Selawik National Wildlife Refuge

Selawik National WIldlife Refuge

Selawik National Wildlife Refuge

Encompassing a transition zone, this refuge weaves together boreal forest, Arctic tundra, wetlands, and hot springs.

Selawik National Wildlife Refuge is situated in remote northwestern Alaska on the Arctic Circle to the east of Kotzebue Sound. The 2.15-million-acre refuge encompasses an Arctic landscape rich in cultural heritage and natural beauty.

The refuge is an awe-inspiring land of vast tundra, spruce forest, and birch and alder-lined foothills. Its sweeping waterways and wetlands give shelter and provide habitat for a wide array of migratory and resident birds and mammals. The Waring Mountains and Kobuk Valley National Park border the refuge on the north, and to the south are the Selawik Hills and Purcell Mountains.


The Selawik Wilderness Area has no trails or public facilities. Summer access is difficult due to the area’s remoteness and rough topography. The nearest town is Kotzebue, where visitors can arrange transportation by charter air service to remote locations in the refuge for hunting, fishing, hiking, wildlife viewing, photography, and other backcountry activities.

The refuge's Wilderness adjoins the 190,000-acre Kobuk Valley Wilderness in the Kobuk Valley National Park. Hiking in from the Kobuk Sand Dunes is one way to access the Selawik Wilderness Area. While hiking, visitors can enjoy viewing and photographing wildlife and vast landscapes.

Selawik Hot Springs is an enjoyable destination for locals and visitors to the area in the winter months. The hot springs are accessible only when there is snow cover, with most visitors arriving by snowmobile from the villages of Shungnak or Huslia, 50-60 miles away. There are no established roads or trails to the hot springs. Primary access is by snowmobile, although dogsledding and skiing are also options. There are two public cabins and a bathhouse at the hot springs.


One of the main reasons the refuge was created was for the protection of the Western Arctic caribou herd, the largest herd in Alaska at about 500,000 animals. The Western Arctic caribou migrate through the refuge on their way from calving to wintering grounds. Other large mammals on the refuge include moose, which began using the refuge in the 1940s, and occasionally muskoxen. Both black and grizzly bears are present, as are wolves, Arctic and red fox, lynx, wolverine, beaver, and marten.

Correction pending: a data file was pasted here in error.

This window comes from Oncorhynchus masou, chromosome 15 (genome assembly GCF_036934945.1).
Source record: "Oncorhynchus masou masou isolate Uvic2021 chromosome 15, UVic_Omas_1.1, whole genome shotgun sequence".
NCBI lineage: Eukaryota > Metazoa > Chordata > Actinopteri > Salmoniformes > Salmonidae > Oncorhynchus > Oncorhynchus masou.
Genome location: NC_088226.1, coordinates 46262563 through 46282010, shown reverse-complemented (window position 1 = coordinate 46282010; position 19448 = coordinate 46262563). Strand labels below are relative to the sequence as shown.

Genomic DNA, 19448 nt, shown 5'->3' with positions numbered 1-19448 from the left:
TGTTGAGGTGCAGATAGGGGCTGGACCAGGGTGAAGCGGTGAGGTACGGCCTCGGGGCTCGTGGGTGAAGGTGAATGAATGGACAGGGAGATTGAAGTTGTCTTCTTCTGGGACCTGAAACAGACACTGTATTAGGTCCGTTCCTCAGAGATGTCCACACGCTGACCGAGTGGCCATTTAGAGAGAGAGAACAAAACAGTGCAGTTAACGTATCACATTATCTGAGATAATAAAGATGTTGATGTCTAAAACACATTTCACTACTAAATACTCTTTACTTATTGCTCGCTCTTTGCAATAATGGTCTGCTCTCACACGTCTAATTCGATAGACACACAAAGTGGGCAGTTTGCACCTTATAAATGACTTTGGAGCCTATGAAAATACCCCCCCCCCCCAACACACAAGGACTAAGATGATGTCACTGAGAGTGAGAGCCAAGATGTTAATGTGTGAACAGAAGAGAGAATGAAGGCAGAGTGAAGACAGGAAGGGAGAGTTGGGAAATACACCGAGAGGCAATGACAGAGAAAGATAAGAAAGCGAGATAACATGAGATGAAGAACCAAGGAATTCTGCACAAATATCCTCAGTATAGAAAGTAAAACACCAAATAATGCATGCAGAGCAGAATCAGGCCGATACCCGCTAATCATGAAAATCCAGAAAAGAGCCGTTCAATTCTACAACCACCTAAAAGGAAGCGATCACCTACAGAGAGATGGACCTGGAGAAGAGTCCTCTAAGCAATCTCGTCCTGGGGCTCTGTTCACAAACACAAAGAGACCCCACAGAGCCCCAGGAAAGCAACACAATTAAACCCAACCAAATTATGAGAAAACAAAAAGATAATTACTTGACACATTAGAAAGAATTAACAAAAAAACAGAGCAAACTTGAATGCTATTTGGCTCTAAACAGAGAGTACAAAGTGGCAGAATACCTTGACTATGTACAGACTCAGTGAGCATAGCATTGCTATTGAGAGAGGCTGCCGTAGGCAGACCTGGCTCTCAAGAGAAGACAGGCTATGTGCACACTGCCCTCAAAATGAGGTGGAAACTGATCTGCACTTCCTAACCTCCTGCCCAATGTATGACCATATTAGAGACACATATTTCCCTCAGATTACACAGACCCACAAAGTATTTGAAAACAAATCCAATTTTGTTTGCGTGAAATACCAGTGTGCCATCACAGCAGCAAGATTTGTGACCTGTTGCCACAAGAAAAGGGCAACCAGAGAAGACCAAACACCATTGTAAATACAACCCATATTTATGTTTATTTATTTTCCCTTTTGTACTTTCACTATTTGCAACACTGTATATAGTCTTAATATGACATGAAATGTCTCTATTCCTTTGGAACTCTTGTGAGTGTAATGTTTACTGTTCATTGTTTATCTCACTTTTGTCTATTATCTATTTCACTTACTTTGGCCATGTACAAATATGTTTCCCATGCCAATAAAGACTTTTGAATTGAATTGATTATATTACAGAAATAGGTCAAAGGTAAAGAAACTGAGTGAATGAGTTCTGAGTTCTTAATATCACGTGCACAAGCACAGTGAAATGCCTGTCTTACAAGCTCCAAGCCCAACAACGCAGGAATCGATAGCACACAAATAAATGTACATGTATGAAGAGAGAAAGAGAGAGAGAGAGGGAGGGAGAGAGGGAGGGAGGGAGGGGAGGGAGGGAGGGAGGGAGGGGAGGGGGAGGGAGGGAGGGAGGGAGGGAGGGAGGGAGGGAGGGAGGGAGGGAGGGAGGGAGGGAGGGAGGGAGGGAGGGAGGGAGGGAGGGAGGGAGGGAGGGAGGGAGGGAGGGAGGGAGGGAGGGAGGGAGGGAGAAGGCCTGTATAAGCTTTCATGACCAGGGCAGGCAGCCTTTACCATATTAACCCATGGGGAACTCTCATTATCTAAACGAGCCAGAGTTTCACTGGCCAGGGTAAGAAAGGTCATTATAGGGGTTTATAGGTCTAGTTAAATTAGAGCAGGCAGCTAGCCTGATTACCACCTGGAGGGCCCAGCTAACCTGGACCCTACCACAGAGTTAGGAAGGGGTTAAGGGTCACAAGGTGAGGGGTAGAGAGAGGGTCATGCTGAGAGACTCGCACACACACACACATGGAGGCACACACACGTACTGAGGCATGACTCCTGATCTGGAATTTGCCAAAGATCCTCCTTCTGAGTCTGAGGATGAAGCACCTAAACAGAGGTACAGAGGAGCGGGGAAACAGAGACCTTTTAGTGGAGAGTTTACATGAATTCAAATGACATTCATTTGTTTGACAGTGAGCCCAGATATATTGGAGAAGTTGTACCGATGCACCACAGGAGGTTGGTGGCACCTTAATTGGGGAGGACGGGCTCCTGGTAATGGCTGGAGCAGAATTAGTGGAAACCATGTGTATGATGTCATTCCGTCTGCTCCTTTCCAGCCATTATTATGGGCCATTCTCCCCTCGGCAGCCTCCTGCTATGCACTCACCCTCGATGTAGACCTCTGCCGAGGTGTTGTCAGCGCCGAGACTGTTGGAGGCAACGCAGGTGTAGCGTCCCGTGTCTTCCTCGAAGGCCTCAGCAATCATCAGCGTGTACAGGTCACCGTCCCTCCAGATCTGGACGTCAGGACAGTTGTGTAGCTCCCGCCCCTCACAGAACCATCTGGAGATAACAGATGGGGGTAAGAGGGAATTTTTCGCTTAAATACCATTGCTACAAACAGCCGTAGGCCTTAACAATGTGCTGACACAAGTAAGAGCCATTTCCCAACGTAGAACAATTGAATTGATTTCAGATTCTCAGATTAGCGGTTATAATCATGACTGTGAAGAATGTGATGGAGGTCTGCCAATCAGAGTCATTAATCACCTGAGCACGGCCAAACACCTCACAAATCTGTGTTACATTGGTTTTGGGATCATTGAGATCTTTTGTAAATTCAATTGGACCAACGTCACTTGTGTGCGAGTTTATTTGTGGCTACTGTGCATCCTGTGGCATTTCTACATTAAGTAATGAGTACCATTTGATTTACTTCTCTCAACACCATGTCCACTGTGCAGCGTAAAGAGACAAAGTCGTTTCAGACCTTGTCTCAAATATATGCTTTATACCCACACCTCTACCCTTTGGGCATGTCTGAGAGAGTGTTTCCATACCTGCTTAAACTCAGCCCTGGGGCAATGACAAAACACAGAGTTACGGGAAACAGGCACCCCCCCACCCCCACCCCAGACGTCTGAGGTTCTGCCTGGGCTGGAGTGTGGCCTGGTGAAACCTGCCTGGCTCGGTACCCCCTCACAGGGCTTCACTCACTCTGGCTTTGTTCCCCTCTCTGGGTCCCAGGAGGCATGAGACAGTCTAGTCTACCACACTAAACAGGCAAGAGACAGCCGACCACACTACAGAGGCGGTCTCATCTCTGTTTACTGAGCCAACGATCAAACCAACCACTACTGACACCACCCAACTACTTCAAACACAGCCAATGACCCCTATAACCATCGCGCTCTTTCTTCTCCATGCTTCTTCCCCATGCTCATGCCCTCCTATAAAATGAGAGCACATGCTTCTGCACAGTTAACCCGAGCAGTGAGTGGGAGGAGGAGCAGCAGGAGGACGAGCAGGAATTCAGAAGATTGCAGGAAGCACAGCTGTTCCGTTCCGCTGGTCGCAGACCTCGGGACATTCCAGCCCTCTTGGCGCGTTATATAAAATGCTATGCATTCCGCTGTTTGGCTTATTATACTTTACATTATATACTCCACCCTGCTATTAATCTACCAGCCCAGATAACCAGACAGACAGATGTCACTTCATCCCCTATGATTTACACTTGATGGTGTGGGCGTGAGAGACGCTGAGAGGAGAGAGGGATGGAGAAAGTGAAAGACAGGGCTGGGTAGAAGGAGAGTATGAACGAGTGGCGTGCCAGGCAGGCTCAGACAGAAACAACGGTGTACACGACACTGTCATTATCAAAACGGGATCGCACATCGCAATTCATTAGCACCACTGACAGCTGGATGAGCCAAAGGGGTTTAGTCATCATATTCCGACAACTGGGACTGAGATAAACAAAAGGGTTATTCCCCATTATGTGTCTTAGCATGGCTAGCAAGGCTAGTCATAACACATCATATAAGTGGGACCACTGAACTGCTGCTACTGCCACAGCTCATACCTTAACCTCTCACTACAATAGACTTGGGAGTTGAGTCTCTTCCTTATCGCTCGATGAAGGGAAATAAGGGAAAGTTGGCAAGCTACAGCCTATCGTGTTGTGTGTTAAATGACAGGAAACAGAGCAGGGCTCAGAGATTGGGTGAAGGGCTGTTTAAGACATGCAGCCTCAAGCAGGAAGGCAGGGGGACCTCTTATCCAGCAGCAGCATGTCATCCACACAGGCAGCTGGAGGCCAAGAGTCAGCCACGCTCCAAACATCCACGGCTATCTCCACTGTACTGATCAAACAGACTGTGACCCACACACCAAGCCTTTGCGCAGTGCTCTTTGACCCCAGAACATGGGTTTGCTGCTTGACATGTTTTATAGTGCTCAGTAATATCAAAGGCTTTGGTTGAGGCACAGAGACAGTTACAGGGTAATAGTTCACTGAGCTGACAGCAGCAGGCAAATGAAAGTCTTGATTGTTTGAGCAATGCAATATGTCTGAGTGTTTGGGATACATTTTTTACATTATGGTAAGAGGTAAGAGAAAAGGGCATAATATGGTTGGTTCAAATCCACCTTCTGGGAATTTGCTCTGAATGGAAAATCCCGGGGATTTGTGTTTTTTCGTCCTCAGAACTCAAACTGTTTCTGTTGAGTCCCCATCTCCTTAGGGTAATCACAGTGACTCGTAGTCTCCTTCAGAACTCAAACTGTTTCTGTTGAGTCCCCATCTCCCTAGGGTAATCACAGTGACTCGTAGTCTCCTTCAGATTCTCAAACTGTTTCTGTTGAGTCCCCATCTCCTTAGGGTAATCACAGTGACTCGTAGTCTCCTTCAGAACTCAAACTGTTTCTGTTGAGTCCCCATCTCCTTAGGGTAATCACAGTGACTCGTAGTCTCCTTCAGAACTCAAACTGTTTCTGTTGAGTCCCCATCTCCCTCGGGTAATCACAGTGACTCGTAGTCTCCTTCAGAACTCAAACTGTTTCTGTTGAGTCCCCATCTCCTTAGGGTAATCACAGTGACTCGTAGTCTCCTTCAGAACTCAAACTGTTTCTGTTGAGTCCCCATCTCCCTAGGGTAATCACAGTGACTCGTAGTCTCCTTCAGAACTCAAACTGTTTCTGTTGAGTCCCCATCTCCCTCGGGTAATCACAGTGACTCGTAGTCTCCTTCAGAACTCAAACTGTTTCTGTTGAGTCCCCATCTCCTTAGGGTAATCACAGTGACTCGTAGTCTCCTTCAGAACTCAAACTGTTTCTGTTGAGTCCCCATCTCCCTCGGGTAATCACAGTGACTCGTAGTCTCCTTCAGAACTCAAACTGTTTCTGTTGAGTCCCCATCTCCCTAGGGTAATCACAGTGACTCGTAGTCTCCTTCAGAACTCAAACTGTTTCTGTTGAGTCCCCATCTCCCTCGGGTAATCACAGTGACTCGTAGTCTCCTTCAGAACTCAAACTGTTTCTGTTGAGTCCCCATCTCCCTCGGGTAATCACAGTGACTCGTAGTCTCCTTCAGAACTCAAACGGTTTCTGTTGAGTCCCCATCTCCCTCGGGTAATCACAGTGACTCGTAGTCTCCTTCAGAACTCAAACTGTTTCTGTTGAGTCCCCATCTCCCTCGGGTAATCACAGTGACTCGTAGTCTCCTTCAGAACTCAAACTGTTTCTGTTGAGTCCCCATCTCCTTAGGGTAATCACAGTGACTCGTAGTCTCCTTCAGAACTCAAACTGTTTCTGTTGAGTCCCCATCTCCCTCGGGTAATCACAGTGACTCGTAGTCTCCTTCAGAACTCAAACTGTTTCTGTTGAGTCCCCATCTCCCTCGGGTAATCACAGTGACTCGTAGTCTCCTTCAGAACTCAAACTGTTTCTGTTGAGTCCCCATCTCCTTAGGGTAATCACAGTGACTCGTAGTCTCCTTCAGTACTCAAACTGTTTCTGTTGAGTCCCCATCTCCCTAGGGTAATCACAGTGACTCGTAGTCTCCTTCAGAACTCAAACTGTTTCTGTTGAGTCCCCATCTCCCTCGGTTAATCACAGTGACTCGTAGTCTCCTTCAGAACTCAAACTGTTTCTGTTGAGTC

The Selawik and Kobuk River deltas also provide invaluable habitat for hundreds of thousands of migratory bird species. During the short Arctic summers, large numbers of white-fronted geese and majestic tundra swans arrive along with sandhill cranes and a horde of other shorebirds. Large populations of sheefish and other whitefish inhabit the waters of the refuge with some sheefish approaching 60 pounds.


The refuge covers a transition zone, where the northernmost boreal forest gives way to Arctic tundra, lakes, wetlands, and meadows. Selawik's landscape is so diverse it even includes a set of rolling, vegetated sand dunes that were formed by the last glacial recession. These dunes are the remnant of a much larger system that once included the Great Kobuk Sand Dunes to the north. Most of this habitat is tundra, with approximately 24,000 lakes and wetlands.


Northwest Alaska has played a key role in North American history as a travel route, a home for northern peoples, a trapping ground, and as a reindeer herding area. Historically, the Kobuk and Selawik Rivers served as important travel corridors from the coast to the more mountainous areas to the east. This is still true today, as locals access these lands via waterways by boat in the summer and by snowmobile or dog team in the winter.

Like many other National Parks, Preserves, and Refuges, the Selawik Refuge was officially established in 1980 with the passage of the Alaska National Interest Lands Conservation Act. This land designation and subsequent management by the U.S. Fish and Wildlife Service is the most recent chapter in the long history of this northern landscape.


There are no roads, maintained trails, campgrounds, or visitor facilities in Selawik National Wildlife Refuge. The exception is the hot springs at the headwaters of the Selawik River, where there are two rustic public cabins and a bathhouse. The Upper Kobuk Elders’ Council and the City Council of Huslia hold a special use permit for these facilities, but the public is welcome to use the cabins if unoccupied. Backcountry camping is permitted.


Selawik National Wildlife Refuge is not accessible by road. Most visitors access the refuge by chartered air service from Kotzebue. Daily flights are available from Anchorage to Kotzebue. In winter, visitors can access the refuge by dogsleds or snowmobiles.

Explore more things to do in Kotzebue.

For more information, visit the Selawik National Wildlife Refuge website.

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